One of the upsides to roleplaying in an MMO is that you can create a self-conception that’s not tied to the One Chosen Protagonist role the main story gives you.

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Now that MOP is branching out with new columns, maybe we’ll get to see this one more often? Pretty please?

Hikari Kenzaki

A lot of very excellent points. Actually loved this article so thank you up front.

I often say that it’s impossible to be completely draconian about separation of IC and OOC. If these characters didn’t mean something to you as a person, there would be no point. Just like there is no point watching a movie you can’t connect with on some level.

It’s okay to cry (happy or sad tears) when something happens to your character(s) and it’s even better if you can step back from the character and share a friendship with the people playing them.

Just like a movie (which I often compare RP), often time the actors, writers, directors and so on go on to become close. An actor is able to step back from the character and talk to the person behind it and it’s a good way for RPers to be as well.

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G.K. Chesterton has this great quote about believability:

Tell me that the great Mr Gladstone, in his last hours, was haunted by the ghost of Parnell, and I will be agnostic about it. But tell me that Mr Gladstone, when first presented to Queen Victoria, wore his hat in her drawing-room and slapped her on the back and offered her a cigar, and I am not agnostic at all. That is not impossible; it’s only incredible. But I’m much more certain it didn’t happen than that Parnell’s ghost didn’t appear; because it violates the laws of the world I do understand.

The laws of the world as we understand them govern what is believable, whether it’s 19th century etiquette or a duel between wizards.


Ah, navel-contemplation Fridays.

It’s an interesting discussion to raise. As a long (!)-time face to face rpg gm, this is a concept that constantly comes up. I ran a campaign once where the bad guy was an absolute racist. Any idea how uncomfortable that is to play in-character? He’s the bad guy, and adding that element to the normally-shallow remove at which we “comfortably” interact with villains in game settings made him a much more visceral enemy for the players, one I firmly remember to this day.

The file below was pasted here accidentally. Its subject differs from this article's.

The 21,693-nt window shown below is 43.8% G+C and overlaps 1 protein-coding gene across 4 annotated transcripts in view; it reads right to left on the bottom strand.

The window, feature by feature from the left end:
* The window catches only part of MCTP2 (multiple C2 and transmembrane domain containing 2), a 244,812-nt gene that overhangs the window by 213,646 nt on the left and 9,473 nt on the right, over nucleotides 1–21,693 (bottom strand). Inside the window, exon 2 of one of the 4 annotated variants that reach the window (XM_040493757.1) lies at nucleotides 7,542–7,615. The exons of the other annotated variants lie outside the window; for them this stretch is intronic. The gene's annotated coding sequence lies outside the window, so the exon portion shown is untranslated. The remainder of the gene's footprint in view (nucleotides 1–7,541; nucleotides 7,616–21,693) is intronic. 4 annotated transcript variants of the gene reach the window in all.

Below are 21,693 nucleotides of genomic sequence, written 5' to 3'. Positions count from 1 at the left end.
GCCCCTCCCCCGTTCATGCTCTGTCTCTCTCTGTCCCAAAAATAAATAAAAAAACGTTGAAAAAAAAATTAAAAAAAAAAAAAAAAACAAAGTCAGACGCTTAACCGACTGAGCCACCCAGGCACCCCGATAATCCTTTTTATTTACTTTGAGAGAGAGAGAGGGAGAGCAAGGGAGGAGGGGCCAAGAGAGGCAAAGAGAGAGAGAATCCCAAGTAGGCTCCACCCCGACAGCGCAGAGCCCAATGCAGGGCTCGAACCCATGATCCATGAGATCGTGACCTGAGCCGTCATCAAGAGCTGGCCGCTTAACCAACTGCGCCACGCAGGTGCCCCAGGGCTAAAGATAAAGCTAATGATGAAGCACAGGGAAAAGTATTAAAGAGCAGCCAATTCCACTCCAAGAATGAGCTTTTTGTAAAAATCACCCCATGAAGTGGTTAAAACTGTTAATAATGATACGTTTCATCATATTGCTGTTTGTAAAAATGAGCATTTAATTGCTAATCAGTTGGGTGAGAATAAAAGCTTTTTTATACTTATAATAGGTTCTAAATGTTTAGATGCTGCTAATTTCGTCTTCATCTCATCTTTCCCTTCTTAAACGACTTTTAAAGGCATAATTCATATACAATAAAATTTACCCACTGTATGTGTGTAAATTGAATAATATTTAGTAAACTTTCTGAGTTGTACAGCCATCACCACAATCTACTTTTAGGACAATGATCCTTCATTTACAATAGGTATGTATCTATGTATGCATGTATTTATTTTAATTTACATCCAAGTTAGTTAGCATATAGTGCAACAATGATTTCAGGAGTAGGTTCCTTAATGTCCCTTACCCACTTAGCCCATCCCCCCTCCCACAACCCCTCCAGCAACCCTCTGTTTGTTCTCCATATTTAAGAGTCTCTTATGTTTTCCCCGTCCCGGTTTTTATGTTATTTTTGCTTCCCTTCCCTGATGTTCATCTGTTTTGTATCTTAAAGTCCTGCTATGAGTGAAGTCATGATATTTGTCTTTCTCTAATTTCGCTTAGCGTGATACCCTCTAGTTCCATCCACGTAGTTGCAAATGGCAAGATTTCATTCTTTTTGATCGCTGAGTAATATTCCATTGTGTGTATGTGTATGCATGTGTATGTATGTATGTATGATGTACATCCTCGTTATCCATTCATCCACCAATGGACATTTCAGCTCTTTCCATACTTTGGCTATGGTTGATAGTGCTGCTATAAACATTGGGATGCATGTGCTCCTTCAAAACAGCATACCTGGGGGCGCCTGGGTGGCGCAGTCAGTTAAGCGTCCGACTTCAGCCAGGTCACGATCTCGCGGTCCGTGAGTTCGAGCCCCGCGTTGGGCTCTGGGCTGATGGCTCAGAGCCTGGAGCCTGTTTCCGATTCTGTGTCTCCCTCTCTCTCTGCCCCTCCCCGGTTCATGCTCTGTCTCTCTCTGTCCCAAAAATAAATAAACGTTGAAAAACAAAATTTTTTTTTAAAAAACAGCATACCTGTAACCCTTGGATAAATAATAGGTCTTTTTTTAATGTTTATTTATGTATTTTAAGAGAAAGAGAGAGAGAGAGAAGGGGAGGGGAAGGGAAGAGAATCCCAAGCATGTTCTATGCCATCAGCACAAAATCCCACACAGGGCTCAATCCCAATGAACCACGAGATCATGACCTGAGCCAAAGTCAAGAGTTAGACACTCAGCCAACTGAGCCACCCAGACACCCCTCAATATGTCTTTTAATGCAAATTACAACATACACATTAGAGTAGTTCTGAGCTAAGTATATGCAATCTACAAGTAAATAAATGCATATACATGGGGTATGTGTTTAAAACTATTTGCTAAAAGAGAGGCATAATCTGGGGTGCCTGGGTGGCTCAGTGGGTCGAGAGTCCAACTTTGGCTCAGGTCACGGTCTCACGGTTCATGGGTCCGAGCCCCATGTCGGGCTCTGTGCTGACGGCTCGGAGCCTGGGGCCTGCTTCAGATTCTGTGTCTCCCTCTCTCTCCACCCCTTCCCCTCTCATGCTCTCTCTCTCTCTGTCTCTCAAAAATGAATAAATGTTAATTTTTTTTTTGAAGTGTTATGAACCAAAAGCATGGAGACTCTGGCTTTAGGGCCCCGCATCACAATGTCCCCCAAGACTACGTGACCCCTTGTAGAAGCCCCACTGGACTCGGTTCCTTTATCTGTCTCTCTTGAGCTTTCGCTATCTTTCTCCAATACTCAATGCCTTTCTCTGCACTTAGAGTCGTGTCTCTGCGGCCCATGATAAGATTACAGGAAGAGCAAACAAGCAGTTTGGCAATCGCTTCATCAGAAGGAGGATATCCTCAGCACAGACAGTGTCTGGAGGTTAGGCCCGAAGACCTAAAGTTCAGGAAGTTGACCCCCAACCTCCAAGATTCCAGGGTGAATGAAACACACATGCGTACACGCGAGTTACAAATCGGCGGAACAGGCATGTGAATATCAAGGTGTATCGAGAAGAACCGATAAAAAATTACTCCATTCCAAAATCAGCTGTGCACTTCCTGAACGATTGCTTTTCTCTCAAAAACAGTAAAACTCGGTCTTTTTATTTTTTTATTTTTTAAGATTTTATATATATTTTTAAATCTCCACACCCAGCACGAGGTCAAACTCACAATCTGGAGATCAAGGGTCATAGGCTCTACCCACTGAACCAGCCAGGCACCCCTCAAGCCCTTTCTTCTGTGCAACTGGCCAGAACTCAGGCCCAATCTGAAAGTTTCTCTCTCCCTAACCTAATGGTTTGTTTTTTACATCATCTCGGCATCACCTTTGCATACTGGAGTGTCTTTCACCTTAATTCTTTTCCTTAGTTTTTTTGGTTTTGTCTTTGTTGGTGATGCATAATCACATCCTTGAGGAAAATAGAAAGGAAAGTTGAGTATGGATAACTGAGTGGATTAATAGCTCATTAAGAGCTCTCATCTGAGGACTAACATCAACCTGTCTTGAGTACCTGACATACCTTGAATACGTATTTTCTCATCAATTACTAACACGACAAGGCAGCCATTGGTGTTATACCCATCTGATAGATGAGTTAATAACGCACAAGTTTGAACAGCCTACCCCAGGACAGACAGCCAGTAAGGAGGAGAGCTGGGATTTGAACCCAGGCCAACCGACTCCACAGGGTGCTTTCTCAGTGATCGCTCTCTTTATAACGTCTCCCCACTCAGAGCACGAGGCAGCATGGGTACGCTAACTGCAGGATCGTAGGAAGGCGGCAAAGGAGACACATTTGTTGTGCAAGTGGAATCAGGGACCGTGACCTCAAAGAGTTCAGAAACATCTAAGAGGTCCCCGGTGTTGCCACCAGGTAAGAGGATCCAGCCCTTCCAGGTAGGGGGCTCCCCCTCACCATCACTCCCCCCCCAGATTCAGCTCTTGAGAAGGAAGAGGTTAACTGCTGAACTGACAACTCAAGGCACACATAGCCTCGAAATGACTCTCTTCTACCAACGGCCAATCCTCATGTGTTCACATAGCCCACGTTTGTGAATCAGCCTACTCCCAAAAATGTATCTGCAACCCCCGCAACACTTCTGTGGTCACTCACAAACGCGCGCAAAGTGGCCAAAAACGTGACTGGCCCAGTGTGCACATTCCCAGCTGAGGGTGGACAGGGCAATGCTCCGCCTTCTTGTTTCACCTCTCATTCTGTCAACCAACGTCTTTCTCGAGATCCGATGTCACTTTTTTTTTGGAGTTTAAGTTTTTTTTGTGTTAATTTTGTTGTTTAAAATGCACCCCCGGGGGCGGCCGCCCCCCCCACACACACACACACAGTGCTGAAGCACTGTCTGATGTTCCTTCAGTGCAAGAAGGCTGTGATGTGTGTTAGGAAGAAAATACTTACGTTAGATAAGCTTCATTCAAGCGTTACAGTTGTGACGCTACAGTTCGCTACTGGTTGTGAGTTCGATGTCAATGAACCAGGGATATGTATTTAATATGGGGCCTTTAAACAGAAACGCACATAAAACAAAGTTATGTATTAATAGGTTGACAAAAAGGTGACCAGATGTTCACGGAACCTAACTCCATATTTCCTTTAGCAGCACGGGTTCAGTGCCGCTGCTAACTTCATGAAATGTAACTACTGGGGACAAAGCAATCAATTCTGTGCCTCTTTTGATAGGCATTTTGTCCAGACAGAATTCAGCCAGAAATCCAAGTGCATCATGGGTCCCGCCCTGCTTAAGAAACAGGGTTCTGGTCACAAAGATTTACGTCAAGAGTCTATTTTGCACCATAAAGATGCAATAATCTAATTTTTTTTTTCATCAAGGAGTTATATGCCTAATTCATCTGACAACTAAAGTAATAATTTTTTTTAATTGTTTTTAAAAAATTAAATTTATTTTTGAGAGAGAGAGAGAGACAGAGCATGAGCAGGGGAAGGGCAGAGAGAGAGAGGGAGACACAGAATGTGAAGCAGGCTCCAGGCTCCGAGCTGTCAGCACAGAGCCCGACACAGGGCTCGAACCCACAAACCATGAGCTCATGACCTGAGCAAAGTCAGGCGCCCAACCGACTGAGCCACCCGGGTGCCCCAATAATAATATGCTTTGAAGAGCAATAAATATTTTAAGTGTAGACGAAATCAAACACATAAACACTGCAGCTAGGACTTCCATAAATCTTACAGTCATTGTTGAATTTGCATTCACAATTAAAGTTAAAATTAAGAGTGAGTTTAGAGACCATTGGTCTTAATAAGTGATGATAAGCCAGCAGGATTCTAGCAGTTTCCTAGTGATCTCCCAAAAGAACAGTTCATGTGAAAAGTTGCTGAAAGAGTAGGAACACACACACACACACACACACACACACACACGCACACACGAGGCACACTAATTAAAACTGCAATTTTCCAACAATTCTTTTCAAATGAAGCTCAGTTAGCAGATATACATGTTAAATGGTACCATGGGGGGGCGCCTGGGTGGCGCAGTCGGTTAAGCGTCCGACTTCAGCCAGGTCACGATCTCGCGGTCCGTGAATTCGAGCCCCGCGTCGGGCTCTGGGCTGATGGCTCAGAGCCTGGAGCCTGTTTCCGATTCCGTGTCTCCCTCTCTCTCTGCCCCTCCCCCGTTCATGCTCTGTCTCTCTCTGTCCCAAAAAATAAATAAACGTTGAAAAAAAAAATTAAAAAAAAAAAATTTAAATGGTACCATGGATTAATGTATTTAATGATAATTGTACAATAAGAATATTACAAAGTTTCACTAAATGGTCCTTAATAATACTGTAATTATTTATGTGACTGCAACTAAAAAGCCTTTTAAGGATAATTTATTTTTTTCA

Anyway, I have to take issue with “…strike up friendships based in no small part on interactions that the two of you didn’t really have….” considering that interpersonal contact online is generally through text anyway, is Mary’s emotional investment in Sue any less authentic, really, because it’s through the proxy names of their avatars? Their actions – slaying the monster – are simulated. Their personal connection? I don’t think so.
It’s the same conversation I have about the authenticity of experiences in gaming, generally. Some people like to think playing golf with your friends (for example) is more “real” than clearing molten core. I dispute that strongly…sure, in the golf, that FIRST action is in real life, but everything else: the memories, the fun, the good times with friends….those are all just as real as the golf. And just as “valid”.

Hikari Kenzaki

He’s not really saying friendships made in a game aren’t real.

The point of the “relationships you don’t really have” is more toward your in-character interactions not being the same as your friendship with that person behind the screen.

It’s okay to be emotionally attached to your friend’s elf mage time traveler and still have a completely different relationship/friendship with the player. It can get especially murky with in-character romances, but can also become very hard to deal with when two characters are antagonistic toward each other. As Eliot said, it begins to feel like maybe it is personal. That’s where the “is this fun for everyone” part comes in.


Agreed. You can RP being an asshole as long as everyone Rping with you is having fun with you being an asshole.

Otherwise, you just being an asshole.